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The Real Reason Saturn Flopped
Saturn, which was founded as an attempt to innovate and freshen up General Motors, was axed in 2010 along with Pontiac. For the most part, it was a combination of bad business decisions, poor timing, and a good old-fashioned recession that put Saturn in the grave way earlier — in just 25 years — than some expected.
Saturn rolled out its first models off the line in 1990 as a competitor for compact models like the Honda Civic and Toyota Camry. The brand also uniquely used plastic to make entire car body panels — which were easier to care for, durable, and rust-proof — and had a "no haggle" pricing model, years before brands like Tesla would try.
However, Saturn eventually jumped on the crossover craze for the 2002 model year when it began producing the Saturn Vue and also attempted to wow the sportscar crowd with the Saturn Sky roadster, which was a rebadged Pontiac Solstice. It went from a brand that tried to be different to essentially the generic store brand versions of other GM models.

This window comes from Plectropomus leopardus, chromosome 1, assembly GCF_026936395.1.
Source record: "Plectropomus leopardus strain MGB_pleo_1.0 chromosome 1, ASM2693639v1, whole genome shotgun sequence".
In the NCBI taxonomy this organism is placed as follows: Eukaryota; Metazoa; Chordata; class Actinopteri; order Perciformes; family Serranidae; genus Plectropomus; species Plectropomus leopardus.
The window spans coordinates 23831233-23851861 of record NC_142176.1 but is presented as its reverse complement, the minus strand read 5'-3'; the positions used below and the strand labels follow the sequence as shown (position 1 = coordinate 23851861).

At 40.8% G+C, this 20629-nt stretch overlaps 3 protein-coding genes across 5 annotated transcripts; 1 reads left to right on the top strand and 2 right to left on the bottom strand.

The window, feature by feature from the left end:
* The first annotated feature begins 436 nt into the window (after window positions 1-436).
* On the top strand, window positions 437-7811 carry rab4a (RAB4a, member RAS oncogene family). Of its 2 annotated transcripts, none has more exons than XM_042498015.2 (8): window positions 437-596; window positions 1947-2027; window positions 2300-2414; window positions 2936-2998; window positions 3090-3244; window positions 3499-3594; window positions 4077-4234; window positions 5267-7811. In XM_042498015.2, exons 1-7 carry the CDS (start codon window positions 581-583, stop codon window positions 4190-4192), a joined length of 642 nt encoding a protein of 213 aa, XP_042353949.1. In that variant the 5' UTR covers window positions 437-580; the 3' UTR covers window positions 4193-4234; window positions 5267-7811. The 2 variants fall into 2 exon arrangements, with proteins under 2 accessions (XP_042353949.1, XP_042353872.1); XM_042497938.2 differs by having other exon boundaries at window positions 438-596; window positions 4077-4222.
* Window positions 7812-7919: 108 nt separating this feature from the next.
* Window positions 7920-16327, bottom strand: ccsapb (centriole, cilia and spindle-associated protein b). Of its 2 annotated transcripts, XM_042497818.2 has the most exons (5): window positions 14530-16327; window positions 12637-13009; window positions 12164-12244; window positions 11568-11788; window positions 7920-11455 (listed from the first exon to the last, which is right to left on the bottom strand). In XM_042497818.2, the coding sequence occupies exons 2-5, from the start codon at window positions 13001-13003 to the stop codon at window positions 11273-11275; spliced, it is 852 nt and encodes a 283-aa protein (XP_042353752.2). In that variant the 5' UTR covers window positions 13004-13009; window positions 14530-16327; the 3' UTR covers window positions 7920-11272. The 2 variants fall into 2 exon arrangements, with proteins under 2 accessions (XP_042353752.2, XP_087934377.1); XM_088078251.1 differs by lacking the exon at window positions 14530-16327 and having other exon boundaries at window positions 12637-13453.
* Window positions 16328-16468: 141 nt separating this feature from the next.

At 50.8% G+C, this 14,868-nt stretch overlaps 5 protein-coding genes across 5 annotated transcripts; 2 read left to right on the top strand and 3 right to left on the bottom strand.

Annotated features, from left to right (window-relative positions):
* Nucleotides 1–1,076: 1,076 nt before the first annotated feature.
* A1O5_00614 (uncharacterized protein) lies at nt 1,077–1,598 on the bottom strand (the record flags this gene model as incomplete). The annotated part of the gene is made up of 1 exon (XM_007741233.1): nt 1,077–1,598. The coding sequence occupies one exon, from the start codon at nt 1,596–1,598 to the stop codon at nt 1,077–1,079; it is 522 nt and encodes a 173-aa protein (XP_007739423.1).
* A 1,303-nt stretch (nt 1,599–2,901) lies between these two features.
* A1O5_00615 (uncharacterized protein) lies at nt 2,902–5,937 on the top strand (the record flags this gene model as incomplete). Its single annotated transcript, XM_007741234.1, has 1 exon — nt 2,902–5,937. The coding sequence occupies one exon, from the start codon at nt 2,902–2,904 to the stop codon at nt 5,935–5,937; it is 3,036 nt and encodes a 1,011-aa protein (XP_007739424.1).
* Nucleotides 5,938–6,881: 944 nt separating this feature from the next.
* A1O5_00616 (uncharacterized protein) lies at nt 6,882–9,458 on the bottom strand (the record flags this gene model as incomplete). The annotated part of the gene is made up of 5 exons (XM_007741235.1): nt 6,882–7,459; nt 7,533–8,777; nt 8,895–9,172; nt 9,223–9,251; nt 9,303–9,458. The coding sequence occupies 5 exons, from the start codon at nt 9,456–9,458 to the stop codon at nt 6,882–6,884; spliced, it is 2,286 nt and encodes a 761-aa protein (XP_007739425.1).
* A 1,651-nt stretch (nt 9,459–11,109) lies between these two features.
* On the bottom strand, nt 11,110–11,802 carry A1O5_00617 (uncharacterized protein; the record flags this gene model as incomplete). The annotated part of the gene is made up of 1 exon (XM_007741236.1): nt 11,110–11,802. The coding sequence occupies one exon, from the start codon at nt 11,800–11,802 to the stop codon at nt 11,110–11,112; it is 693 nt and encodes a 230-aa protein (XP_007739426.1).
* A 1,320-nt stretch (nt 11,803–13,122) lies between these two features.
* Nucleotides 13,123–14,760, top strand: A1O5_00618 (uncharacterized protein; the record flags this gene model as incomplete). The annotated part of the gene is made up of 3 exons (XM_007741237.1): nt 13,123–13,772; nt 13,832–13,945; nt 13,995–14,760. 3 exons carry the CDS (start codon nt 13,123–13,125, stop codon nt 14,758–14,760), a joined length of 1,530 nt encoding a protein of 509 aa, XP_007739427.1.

By the time the disastrous 2008 recession rolled around and the government started giving bailouts to automakers, Saturn was one of the first extraneous GM brands to go. GM made the decision to shutter Saturn in 2009, and by October of 2010, after a failed sale to Penske, Saturn was gone for good.